Review History

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  • The initial submission of this article was received on November 28th, 2012 and was peer-reviewed by 2 reviewers and the Academic Editor.
  • The Academic Editor made their initial decision on December 21st, 2012.
  • The first revision was submitted on January 8th, 2013 and was reviewed by the Academic Editor.
  • The article was Accepted by the Academic Editor on January 8th, 2013.

Version 0.2 (accepted)

· Jan 8, 2013 · Academic Editor


Thank you for addressing the feedback from the reviewers. I look forward to seeing your manuscript in print.

Version 0.1 (original submission)

· Dec 21, 2012 · Academic Editor

Minor Revisions

Thank you for submitting this impressive study for publication in PeerJ. I feel with a few revisions it will be an excellent addition to the literature.

I apologize for the delay in providing you with feedback. I had difficulty finding reviewers who had the necessary expertise necessary and were able to review the manuscript.

The two reviewers provide a wealth of useful feedback I hope you will find helpful in revising your manuscript. There are a few what I feel to be key points that I would appreciate if you could address in a revision of the paper. Along with the four items below, please consider carefully the other feedback provided by the reviewers using your own judgment on what to implement in the revision.

1. Although your study is fairly theoretical, it would seem it would have some important implications for educational practice with second language learners. As noted by both reviewers, the paper would be significantly enhanced if the discussion provided some specific suggestions on how what has been learned from your study could be applied in educational settings or in better preparing second language learners for entering these settings.

2. While the research questions and hypotheses are discussed 133-155 as noted by the second reviewer, they are not stated as clearly as they could be. Just as suggestion, along with discussing them it might be helpful to state them specifically 1, 2,3 etc.

3. As noted by the second reviewer, it is unclear how the 113 subjects for the second part of the study were selected. Please clarify how they were selected from the 582 students who participated in the first phase of the study.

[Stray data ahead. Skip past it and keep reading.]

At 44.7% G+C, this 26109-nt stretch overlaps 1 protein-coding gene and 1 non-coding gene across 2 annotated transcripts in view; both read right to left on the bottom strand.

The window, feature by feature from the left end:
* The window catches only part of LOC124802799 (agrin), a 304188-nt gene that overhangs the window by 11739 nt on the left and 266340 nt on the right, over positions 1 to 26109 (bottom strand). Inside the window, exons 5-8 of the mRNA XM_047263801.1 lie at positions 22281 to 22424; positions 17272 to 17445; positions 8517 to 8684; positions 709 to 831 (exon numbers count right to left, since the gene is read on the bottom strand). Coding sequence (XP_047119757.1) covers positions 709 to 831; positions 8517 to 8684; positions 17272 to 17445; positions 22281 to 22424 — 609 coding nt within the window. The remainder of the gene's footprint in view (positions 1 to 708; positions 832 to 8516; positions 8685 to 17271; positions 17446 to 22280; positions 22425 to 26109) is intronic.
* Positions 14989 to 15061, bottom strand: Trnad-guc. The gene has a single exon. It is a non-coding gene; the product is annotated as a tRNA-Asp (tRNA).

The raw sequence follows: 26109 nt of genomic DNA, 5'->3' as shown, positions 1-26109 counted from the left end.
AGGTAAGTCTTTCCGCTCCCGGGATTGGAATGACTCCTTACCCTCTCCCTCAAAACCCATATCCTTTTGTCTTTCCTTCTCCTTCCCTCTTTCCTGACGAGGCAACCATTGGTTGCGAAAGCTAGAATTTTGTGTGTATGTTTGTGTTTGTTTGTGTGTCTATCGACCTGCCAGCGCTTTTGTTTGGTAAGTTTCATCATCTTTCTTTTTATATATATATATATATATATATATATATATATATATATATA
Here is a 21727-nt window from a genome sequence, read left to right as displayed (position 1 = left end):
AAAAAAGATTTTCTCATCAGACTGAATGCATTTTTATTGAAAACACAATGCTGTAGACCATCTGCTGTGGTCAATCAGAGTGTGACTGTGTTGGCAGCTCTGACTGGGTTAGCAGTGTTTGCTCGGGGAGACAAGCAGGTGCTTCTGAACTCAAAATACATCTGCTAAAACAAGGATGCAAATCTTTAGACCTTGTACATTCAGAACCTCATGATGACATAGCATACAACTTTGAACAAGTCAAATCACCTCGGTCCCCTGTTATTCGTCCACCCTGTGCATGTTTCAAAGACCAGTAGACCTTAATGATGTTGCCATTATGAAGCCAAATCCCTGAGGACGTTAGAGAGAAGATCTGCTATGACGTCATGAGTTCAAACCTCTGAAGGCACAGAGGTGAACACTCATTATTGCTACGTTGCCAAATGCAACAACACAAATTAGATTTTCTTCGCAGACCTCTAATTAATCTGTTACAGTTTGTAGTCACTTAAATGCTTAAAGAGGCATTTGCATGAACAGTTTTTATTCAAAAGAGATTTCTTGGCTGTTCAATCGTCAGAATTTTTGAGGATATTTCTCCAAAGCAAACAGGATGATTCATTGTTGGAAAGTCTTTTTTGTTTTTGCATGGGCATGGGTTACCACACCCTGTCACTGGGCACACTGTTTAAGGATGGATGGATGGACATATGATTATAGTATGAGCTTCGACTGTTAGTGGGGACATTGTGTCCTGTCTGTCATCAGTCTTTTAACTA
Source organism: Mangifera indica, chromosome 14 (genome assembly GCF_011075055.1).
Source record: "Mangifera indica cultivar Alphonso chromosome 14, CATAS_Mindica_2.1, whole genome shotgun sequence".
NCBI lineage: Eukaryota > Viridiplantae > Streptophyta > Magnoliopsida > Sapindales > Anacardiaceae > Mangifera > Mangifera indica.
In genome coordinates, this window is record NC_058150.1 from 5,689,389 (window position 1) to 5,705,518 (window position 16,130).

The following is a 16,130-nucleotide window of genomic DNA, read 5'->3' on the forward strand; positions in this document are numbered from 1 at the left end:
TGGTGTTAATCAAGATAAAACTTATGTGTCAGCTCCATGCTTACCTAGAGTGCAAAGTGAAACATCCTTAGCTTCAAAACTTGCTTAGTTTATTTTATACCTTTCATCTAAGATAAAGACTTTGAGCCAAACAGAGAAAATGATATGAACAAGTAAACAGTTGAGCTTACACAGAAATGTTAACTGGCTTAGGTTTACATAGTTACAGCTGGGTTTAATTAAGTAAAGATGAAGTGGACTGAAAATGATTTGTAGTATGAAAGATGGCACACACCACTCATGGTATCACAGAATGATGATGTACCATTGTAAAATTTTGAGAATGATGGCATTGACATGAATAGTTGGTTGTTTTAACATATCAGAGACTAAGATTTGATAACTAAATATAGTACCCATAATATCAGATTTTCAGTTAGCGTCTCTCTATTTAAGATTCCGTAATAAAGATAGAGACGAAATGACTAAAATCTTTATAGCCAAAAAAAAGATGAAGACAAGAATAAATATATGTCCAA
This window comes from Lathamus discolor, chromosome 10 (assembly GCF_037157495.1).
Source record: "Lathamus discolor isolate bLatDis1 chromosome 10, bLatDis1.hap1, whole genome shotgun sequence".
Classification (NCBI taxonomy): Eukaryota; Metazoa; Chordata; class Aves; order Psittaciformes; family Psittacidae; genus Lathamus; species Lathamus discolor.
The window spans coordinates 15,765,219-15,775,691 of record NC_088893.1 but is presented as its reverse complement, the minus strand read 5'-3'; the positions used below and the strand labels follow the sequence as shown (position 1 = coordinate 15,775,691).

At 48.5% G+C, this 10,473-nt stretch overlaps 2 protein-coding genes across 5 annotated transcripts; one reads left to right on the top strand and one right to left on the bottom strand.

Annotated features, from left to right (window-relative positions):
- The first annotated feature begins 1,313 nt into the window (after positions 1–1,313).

4. Please check the document carefully for typographical and grammatical errors.


Basic reporting

The purpose of the current study is to explore whether students’ verbal working memory influences their academic achievement. The theoretical framework for this study focused on the challenges faced by students in an environment where they are learning in a second language. The authors make a compelling case for the study.

Experimental design

The authors designed an elaborate study using both self-report and observed measures. The design is novel and interesting with a comprehensive statistical analysis plan that addresses multiple confounding variables. This human subjects approved study has been rigorously conducted.

Validity of the findings

The findings are well justified. The authors provide interesting data displays that contribute to overall understanding of the results explained within the text. Study limitations are adequately addressed. Conclusions are sound, clearly reported and are connected to the original question.

Additional comments

Overall this is an excellently conducted research study. However, the educational significance is missing. What are medical educators supposed to do with these results? Nearly all, if not all, medical schools have L2 learners and would benefit from the authors’ recommendations for supporting students’ learning. Educational research must support practice.

Needed revisions:
There are numerous acronyms to keep in one’s mind while reading the paper. Is it possible to include an acronym table that can be referred to easily?